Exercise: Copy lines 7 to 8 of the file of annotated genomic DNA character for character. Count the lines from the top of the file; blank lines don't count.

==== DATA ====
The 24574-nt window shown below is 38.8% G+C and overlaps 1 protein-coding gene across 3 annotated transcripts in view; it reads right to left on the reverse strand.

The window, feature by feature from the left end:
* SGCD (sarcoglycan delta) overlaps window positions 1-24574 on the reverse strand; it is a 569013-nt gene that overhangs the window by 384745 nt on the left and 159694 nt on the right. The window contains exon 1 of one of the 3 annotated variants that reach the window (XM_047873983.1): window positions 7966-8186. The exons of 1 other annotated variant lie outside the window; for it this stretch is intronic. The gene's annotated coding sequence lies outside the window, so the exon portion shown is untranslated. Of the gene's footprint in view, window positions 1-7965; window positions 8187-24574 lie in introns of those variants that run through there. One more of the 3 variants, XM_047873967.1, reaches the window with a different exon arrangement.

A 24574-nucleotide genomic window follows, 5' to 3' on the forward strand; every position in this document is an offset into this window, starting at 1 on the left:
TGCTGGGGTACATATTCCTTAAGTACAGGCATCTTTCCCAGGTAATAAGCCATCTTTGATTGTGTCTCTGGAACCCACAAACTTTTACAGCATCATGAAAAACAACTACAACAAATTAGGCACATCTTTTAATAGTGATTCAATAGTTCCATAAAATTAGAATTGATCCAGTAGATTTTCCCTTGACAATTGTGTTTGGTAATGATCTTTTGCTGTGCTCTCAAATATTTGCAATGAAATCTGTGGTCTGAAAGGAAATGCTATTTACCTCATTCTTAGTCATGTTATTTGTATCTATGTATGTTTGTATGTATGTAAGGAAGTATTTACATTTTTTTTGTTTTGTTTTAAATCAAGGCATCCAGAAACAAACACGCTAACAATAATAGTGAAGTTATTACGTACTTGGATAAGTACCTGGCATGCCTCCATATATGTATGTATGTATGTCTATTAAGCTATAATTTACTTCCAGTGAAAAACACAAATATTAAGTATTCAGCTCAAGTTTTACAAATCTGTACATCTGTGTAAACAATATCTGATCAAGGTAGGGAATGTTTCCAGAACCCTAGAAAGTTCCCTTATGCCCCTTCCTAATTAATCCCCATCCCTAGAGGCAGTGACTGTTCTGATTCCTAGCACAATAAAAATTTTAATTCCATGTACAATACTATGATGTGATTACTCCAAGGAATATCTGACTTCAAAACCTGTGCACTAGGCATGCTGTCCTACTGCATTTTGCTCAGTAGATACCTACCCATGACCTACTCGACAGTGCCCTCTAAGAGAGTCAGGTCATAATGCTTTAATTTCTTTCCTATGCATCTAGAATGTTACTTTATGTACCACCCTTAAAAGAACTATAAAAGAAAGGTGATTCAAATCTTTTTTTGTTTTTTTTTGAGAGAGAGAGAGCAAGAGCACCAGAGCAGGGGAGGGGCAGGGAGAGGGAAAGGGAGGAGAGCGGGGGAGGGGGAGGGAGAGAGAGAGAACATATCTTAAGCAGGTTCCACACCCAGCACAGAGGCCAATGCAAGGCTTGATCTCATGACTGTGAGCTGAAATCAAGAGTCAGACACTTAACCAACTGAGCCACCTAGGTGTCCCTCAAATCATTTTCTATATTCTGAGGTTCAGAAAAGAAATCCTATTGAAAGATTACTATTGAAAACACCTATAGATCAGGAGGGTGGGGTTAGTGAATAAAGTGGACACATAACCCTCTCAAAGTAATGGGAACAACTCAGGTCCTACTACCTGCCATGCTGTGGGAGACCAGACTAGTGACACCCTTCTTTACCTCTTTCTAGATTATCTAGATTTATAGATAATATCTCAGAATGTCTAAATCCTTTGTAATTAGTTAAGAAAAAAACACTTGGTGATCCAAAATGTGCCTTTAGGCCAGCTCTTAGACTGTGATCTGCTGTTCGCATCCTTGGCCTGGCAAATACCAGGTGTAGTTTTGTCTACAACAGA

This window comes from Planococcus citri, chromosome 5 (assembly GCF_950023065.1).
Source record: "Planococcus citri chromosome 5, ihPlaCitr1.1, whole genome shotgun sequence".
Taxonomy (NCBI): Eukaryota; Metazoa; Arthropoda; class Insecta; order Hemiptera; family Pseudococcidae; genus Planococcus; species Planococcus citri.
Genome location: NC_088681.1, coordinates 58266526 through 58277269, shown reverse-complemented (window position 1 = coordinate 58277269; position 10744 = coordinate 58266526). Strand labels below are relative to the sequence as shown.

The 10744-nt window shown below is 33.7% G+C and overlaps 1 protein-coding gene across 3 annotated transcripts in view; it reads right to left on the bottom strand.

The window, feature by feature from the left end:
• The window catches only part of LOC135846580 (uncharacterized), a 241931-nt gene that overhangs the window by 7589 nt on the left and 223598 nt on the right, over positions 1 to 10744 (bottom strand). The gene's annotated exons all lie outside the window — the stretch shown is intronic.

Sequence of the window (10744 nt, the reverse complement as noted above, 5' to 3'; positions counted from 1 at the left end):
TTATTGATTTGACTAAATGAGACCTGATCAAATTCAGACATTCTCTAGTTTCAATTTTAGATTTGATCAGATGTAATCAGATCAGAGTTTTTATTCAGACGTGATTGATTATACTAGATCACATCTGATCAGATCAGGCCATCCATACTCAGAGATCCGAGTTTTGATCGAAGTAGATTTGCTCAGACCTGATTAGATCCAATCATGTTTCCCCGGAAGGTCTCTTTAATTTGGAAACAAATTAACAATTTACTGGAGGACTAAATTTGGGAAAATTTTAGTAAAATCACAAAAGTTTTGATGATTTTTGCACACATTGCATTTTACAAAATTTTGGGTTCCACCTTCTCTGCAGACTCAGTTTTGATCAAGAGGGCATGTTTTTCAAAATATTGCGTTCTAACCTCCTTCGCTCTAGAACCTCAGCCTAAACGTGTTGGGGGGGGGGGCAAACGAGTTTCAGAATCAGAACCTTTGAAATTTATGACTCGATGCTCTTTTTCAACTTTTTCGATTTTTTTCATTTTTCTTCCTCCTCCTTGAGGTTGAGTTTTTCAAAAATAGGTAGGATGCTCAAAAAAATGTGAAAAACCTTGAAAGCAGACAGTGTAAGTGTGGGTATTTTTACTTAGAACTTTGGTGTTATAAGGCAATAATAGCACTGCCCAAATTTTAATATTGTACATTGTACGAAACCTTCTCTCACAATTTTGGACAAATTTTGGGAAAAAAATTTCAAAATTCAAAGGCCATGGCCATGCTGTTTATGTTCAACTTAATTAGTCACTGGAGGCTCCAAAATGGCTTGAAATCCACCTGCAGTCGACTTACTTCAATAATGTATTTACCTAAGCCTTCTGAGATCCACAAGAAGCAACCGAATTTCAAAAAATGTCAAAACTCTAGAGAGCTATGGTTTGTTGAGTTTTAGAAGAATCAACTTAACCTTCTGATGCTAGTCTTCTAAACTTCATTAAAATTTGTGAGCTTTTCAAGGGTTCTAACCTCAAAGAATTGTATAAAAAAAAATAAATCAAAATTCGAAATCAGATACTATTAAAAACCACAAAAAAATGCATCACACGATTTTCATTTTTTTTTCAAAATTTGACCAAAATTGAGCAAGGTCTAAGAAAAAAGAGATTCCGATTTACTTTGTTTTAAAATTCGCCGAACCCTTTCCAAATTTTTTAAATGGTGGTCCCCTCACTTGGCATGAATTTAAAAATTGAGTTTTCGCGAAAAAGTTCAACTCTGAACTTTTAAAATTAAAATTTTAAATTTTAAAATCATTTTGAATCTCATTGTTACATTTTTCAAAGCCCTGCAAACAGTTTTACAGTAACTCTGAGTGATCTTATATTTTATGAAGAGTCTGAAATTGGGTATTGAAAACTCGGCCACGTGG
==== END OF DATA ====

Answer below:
Source record: "Planococcus citri chromosome 5, ihPlaCitr1.1, whole genome shotgun sequence".
Taxonomy (NCBI): Eukaryota; Metazoa; Arthropoda; class Insecta; order Hemiptera; family Pseudococcidae; genus Planococcus; species Planococcus citri.